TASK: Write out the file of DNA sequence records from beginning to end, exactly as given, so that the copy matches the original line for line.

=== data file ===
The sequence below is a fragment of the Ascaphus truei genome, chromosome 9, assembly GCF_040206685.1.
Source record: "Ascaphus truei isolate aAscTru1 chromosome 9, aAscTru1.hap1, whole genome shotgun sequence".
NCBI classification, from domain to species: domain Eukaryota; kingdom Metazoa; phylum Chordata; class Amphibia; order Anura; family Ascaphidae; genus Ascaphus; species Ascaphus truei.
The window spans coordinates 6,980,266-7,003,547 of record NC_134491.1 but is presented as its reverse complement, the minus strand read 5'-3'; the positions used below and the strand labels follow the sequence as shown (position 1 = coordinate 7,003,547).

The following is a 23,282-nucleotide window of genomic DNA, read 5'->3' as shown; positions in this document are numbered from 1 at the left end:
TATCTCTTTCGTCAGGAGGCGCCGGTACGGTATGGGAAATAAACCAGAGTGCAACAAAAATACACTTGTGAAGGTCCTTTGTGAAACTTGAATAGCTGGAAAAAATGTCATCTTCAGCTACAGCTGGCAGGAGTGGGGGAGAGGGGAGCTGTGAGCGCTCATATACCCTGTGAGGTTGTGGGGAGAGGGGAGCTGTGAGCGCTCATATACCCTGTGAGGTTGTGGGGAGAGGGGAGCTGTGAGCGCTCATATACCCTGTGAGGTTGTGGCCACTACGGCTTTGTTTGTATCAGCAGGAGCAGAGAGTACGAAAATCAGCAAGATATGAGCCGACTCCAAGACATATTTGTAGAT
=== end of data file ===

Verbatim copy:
The sequence below is a fragment of the Ascaphus truei genome, chromosome 9, assembly GCF_040206685.1.
Source record: "Ascaphus truei isolate aAscTru1 chromosome 9, aAscTru1.hap1, whole genome shotgun sequence".
NCBI classification, from domain to species: domain Eukaryota; kingdom Metazoa; phylum Chordata; class Amphibia; order Anura; family Ascaphidae; genus Ascaphus; species Ascaphus truei.
The window spans coordinates 6,980,266-7,003,547 of record NC_134491.1 but is presented as its reverse complement, the minus strand read 5'-3'; the positions used below and the strand labels follow the sequence as shown (position 1 = coordinate 7,003,547).

The following is a 23,282-nucleotide window of genomic DNA, read 5'->3' as shown; positions in this document are numbered from 1 at the left end:
TATCTCTTTCGTCAGGAGGCGCCGGTACGGTATGGGAAATAAACCAGAGTGCAACAAAAATACACTTGTGAAGGTCCTTTGTGAAACTTGAATAGCTGGAAAAAATGTCATCTTCAGCTACAGCTGGCAGGAGTGGGGGAGAGGGGAGCTGTGAGCGCTCATATACCCTGTGAGGTTGTGGGGAGAGGGGAGCTGTGAGCGCTCATATACCCTGTGAGGTTGTGGGGAGAGGGGAGCTGTGAGCGCTCATATACCCTGTGAGGTTGTGGCCACTACGGCTTTGTTTGTATCAGCAGGAGCAGAGAGTACGAAAATCAGCAAGATATGAGCCGACTCCAAGACATATTTGTAGAT